Provincial Disaster Management Authority, Government of Khyber Pakhtunkhwa: Winter Contingency Plan 2019

Manual and Guideline
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The province of Khyber Pakhtunkhwa faces a range of natural hazards which include; floods, flash floods, seismic activity, along the mountainous north and west, and land sliding as well as prolonged spells of impoverishing droughts in the arid zones of the province. The occurrence of such disasters cause massive losses in lives and livelihood, which tend to retard economic growth. Reactive disaster management and emergency response system exacerbates hazard impact.

PDMA has initiated a process of introducing proactive preparedness regime under guidelines established by NDMA for streamlining response at provincial and district levels in coordination with all relevant stakeholders. This process, i.e. contingency planning for major hazards, shall enable initiation of requisite mitigation measures and to under-take a coordinated response to minimize loss of life and property in the events of a disasters. It is stakeholders’ inclusive exercise that takes stock of what exists in terms of plans and resources, hazards analysis to determine the likely relief caseloads as a planning assumption. Strategies, objectives, role and coordination aspects of stakeholders are defined. Winter contingency planning constitutes the first exercise in this regard which will be followed by similar exercises for monsoon based hazards, droughts, earthquakes and industrial / Technical hazards to facilitate preparation of national disaster preparedness and response plan by the end of 2019.

Winter hazards occurring through November to March are accentuated by heavy precipitation in the upper mountainous regions of the province. Snow avalanches and landslides either target vulnerable communities or isolate them by severing communication. Heavy rains can also cause flash floods in the catchment areas and semi-mountainous regions. Poor first responders and local response capacities and insufficiency in logistic resources for early access to disaster prone communities in remote mountainous regions, or for reopening severed land routes further aggravate the situation. Winter emergency scenarios are based on last thirty years precipitation data. These are compared with the assessed precipitation forecast of the winter months furnished by PMD and international research institutes. Planning for winter emergencies caters for the worst case scenario. Besides, latent socio-economic poverty, degree of vulnerability to hazards, scale and scope of risks, historical precedence, remoteness of hazard prone regions, inadequacy of local coping mechanisms are the key criterion in determining the likely affected and vulnerable population. Resource mapping of the district administrations generally indicates sufficiency in meeting shelter, NFI and emergency food needs but would require situation based support in emergency healthcare, reopening of remote roads, restoring potable water sources and livelihood.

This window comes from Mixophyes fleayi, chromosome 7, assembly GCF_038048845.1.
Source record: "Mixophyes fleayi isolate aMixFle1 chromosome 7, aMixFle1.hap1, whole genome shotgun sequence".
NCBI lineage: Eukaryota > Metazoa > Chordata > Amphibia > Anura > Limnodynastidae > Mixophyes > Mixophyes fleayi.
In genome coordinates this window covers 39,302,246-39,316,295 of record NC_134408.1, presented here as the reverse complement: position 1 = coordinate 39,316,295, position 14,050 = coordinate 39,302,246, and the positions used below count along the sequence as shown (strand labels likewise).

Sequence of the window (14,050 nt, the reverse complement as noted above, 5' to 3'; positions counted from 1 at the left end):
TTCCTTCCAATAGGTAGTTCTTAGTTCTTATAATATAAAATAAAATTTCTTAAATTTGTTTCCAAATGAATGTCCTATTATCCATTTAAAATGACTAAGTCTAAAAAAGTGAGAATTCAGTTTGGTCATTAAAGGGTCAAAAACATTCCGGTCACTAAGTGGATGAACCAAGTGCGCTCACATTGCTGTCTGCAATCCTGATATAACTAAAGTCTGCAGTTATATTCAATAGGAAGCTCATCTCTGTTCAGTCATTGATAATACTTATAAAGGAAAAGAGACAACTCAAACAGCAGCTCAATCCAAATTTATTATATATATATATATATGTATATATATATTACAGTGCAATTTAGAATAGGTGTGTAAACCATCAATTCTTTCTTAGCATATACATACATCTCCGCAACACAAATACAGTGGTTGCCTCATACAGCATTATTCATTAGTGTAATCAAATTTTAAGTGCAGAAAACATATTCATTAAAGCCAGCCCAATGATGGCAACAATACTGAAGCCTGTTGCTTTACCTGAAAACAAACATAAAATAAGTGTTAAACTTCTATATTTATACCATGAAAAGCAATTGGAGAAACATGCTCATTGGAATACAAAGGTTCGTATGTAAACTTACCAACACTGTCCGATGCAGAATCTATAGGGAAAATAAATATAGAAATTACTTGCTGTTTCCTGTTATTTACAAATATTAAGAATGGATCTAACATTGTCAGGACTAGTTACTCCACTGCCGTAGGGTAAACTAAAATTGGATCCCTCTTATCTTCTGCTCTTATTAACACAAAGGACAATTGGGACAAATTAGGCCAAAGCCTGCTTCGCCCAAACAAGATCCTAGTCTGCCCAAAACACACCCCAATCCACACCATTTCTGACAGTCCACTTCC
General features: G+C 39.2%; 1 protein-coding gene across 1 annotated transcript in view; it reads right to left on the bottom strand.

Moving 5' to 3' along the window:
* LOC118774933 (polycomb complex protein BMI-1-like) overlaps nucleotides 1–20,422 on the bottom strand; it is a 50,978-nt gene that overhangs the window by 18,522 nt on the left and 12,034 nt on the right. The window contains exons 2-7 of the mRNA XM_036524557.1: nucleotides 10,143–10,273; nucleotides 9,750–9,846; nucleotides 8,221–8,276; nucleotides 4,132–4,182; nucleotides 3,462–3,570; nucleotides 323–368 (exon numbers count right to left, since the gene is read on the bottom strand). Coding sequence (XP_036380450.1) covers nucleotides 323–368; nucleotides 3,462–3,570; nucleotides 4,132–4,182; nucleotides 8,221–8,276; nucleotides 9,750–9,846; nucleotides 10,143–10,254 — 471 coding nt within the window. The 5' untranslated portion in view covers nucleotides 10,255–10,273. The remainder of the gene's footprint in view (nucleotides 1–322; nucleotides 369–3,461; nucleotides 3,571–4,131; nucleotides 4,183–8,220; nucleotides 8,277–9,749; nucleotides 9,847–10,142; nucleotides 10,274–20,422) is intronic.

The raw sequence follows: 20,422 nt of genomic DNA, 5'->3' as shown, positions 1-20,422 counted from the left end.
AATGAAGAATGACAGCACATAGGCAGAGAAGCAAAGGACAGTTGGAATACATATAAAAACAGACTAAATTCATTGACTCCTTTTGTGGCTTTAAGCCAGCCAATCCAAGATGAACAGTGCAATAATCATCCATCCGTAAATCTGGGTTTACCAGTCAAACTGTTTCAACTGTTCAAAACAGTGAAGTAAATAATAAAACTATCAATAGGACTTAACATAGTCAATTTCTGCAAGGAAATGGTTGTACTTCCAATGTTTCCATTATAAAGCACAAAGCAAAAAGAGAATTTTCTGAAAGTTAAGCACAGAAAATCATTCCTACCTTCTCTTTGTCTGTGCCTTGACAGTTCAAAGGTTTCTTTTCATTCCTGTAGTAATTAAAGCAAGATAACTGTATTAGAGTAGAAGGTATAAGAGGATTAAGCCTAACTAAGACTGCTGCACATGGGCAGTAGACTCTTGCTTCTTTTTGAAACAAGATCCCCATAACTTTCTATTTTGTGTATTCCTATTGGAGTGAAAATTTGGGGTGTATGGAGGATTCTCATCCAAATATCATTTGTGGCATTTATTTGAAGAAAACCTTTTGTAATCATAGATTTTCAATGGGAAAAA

Based on the emerging situations, response to a major disaster would entail deployment of Rapid Response Force for search and rescue operations and also to provide immediate relief and emergency healthcare. Aviation assets to provide aerial relief, PKHA, C&W, NHA, NLC, FWO and Pak Army, and will be mobilized for early restoration of road communication. Emergency Relief Cell transports shelter, food and NFI utilizing PAF strategic airlift assets, if required. NLC resources can also be deployed to augment land based relief efforts. WAPDA, PTCL and SNGPL restore essential telecommunication and energy services and Health Department bolsters health response and deploys capacities to preempt onset of epidemics. Department of Social Welfare mobilizes resources for restoring livelihood of vulnerable communities and PDMA will constitutes the focal point for handling donor support, consistent with national polices, and also for securing access to Chitral through Afghan territory, consistent with agreed arrangements.